With The Love Parade, Lubitsch is very much exploring familiar ground; it is a sophisticated “European” comedy that plays with class and gender. More so than his other films though, he does seem to be more self-aware with his comedy than usual. Most of the best scenes and lines are extremely self-reflexive, poking fun at the form and expectations of his brand of gendered misunderstandings. In spite of one periphery character commenting that a man is a man and a woman is a woman, and to change that is to ask for trouble, Lubitsch’s gender reversal goes far deeper than that. The comedy generally is not centered on the absurdity of a woman in a position of power or authority, but the absurdity of the role of the “wife”. Chevalier marries for love, accepting the subservient position that comes with being married to a Queen without him becoming a king. After just a month though, he is bored and confined. He has no personal freedom or opportunity to express himself, and despite his military experience his opinions and suggestions are immediately dismissed due solely to his second class status in his marriage.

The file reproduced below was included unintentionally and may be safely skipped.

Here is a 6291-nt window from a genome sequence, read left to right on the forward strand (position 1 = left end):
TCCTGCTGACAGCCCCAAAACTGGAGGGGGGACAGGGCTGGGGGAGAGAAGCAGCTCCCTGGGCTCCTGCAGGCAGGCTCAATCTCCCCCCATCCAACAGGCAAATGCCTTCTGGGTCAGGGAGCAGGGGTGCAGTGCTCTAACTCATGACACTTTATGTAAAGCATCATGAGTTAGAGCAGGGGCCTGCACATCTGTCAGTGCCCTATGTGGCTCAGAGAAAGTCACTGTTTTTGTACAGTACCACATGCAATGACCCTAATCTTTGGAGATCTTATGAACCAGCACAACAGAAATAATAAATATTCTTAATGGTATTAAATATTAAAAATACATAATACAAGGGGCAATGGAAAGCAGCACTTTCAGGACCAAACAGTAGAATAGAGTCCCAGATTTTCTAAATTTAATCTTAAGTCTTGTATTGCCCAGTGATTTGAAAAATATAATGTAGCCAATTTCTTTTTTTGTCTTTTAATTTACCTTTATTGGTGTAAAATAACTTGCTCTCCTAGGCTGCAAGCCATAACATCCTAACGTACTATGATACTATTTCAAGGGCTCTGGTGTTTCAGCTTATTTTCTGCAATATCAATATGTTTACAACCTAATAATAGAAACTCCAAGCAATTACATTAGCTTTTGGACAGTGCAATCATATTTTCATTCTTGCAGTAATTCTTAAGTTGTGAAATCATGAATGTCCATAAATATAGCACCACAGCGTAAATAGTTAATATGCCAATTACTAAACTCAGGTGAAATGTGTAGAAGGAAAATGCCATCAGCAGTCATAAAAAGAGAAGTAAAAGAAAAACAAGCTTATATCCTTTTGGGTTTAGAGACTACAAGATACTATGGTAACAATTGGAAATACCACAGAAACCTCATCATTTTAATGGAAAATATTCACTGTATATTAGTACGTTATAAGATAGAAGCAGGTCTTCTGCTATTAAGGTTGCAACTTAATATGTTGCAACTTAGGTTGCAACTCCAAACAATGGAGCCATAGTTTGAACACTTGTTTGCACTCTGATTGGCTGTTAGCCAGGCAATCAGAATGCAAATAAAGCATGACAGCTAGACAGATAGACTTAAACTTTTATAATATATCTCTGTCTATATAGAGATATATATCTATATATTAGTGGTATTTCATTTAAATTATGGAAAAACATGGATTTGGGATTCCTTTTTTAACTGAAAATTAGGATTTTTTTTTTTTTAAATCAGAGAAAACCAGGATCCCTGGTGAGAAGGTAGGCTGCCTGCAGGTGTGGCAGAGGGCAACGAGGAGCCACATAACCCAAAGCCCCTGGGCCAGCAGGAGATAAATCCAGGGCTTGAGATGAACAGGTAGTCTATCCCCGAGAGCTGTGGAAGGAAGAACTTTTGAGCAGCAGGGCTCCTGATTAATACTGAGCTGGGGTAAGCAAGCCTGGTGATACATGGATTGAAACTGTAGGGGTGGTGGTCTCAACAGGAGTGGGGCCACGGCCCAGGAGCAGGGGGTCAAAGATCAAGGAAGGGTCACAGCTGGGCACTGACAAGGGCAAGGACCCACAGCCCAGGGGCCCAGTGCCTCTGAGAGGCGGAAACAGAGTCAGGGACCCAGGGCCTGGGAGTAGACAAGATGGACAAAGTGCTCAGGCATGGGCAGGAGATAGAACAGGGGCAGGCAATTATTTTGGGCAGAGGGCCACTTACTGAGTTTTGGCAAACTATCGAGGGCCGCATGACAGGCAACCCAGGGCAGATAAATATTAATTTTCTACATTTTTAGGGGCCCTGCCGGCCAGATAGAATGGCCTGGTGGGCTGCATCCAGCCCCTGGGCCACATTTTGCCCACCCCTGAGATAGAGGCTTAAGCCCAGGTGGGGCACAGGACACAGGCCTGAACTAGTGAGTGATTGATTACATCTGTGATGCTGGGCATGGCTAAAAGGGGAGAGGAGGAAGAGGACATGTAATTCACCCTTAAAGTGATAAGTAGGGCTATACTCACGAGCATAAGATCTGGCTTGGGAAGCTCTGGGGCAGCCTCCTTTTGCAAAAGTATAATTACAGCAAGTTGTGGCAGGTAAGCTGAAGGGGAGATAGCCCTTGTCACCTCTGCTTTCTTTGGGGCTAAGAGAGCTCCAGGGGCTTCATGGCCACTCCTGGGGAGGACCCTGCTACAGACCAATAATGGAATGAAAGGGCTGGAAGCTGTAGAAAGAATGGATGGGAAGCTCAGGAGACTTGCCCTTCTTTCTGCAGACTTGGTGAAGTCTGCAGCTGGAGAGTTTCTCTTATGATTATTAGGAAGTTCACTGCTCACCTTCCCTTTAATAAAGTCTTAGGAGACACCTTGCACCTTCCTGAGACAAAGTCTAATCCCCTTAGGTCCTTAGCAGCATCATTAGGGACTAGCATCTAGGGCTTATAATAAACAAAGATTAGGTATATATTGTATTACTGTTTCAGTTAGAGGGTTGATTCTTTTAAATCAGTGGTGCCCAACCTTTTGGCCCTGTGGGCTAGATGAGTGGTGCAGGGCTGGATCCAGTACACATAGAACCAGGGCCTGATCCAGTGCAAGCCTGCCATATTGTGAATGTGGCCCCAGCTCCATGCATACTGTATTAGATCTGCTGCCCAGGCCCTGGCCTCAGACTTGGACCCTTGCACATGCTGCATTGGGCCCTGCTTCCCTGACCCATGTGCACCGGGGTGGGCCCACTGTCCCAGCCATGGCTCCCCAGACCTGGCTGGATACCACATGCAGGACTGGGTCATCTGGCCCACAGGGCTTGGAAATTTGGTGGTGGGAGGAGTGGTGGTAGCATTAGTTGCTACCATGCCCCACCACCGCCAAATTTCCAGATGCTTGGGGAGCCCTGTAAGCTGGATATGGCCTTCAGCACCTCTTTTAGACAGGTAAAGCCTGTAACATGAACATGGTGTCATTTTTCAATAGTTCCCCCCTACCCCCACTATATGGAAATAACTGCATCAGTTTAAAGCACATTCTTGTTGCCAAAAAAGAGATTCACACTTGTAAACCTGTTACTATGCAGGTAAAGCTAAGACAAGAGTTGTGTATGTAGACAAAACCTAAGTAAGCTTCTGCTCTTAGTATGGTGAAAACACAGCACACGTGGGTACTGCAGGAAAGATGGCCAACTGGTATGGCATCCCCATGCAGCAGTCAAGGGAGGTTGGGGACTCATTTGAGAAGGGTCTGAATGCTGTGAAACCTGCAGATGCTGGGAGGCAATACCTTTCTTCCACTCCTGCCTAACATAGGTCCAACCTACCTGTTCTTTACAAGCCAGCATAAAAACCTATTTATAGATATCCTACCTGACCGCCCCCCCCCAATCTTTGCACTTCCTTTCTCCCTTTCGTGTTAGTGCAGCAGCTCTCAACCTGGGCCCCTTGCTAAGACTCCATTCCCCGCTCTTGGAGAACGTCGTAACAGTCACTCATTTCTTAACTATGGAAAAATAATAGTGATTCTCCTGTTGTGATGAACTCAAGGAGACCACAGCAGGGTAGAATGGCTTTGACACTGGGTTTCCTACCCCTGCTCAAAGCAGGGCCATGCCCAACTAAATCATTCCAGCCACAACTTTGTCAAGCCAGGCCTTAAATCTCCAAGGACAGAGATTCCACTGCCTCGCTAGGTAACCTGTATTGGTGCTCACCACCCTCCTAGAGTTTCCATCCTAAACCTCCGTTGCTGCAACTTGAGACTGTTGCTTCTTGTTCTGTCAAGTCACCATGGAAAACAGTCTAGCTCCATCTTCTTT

Unfortunately, few of the musical sequences are particularly interesting in The Love Parade. Two stand out though, an early sequence about leaving Paris that utilizes windows as the center-piece, and my personal favourite, a slapstick routine between two supporting characters. In reality, the two “common” servants really steal the show. They are far more compelling and entertaining than the leads, then again, I am not a huge fan of either Macdonald or Chevalier. The film has some great moments, but very few stand out in Lubitsch’s oeuvre. Though it is a strong example of an early sound film, The Love Parade remains only a bottom/middle-tier Lubitsch.